Reporting. The FST program contemplates more detailed and public reports from banking organizations, regardless of whether an institution has received Treasury assistance or not. Treasury will work with the banking agencies, the SEC and accounting standard setters to “improve” public disclosures by banking organizations. The new reports will include “measures to improve the disclosure of the exposures on bank balance sheets.” The new requirements clearly will apply to publicly traded institutions; the Plan does not discuss application to privately held institutions.

Other Conditions. Institutions participating in CAP (or those that receive “extraordinary assistance” in the future) will be subject to several possibly onerous conditions, some of which already exist but in softened form.  

  • Reports on the Use of Plan Funds to Support Lending. Recipients of CAP investments or other “exceptional assistance” will have to document in various ways how the assistance they have received will expand lending. Specifically, in applying for CAP or extraordinary assistance funds, an institution must submit a plan that explains how it will use the funds to preserve and strengthen lending. Treasury will make these plans public.  

Additionally, each institution will have to make a detailed monthly report to Treasury, including new loans to businesses and consumers and the quantity of asset-backed securities (ABS) and mortgage-backed securities (MBS) purchased. The monthly report also must include a description of the lending environment in the communities and markets that the institution serves and a comparison with the institution’s most rigorous estimate of what its lending would have been in the absence of government support. While these monthly reports apparently will not be made public, there will be two significant public components. Publicly traded institutions will be required to include “similar reports” in a form 8-K filed simultaneously with their forms 10-Q or 10-K. Treasury also will use the reports to publish the key metrics showing the impact of the Plan on credit markets.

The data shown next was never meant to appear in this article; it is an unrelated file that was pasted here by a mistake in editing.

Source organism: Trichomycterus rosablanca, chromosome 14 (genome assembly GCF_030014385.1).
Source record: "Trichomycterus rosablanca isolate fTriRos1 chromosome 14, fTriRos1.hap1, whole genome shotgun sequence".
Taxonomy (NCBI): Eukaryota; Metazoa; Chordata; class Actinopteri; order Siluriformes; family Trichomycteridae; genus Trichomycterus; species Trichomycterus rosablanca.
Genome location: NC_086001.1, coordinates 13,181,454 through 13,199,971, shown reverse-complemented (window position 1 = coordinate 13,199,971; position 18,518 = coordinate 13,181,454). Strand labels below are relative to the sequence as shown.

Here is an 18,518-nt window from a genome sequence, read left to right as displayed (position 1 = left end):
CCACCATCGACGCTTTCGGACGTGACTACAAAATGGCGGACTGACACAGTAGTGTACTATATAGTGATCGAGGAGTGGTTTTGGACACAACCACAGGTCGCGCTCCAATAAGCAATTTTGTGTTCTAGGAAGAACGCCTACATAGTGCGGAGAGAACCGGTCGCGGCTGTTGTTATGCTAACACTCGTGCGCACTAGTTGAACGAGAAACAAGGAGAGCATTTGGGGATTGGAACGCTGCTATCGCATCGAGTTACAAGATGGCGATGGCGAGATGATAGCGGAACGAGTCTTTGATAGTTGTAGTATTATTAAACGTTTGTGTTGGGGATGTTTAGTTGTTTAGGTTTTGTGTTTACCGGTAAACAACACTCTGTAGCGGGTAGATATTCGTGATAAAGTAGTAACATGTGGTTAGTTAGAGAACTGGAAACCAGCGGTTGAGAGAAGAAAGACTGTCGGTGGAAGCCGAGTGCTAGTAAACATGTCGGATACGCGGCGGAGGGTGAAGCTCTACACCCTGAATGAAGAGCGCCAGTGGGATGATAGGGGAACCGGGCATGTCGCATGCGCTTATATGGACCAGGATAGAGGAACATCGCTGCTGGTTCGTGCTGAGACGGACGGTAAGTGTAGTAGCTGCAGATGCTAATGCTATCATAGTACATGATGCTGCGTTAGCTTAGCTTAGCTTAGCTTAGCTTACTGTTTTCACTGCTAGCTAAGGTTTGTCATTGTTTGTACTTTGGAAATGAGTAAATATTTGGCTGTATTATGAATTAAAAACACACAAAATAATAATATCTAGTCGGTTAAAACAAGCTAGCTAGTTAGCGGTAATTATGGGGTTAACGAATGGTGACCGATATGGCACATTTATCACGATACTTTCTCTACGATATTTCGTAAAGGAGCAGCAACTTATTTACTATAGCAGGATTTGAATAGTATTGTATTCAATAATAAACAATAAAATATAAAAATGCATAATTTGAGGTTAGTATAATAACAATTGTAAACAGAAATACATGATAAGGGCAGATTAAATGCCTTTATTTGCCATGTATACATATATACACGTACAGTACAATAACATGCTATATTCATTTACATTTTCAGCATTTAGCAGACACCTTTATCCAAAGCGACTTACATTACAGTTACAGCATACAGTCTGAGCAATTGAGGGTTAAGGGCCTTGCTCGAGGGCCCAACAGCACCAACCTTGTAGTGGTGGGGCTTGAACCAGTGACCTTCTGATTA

• Foreclosure Mitigation. Participants must adhere to the foreclosure mitigation guidance that Treasury will issue.
  • Dividends, Stock Repurchases and Acquisitions. The FST program imposes three sets of restrictions:
    • First, as to dividends, “extraordinary assistance” recipients must reduce common dividend payments to $0.01 quarterly until the government investment is repaid. Other capital recipients — i.e., CAP participants — may pay higher dividends if Treasury and the recipient’s primary federal regulator agree that the higher dividends are consistent with the institution’s achievement of its capital planning goals.
    • Second, recipients may not repurchase any shares held by stockholders other than Treasury until Treasury’s investment has been repaid. A recipient may seek approval from both Treasury and its primary federal regulator to make repurchases before repayment to Treasury.
    • Third, both “exceptional assistance” and CAP recipients may not make cash acquisitions of healthy firms. Restructuring plans are not subject to this prohibition if the primary federal regulator agrees. The Plan does not attempt to distinguish between a healthy and an unhealthy institution.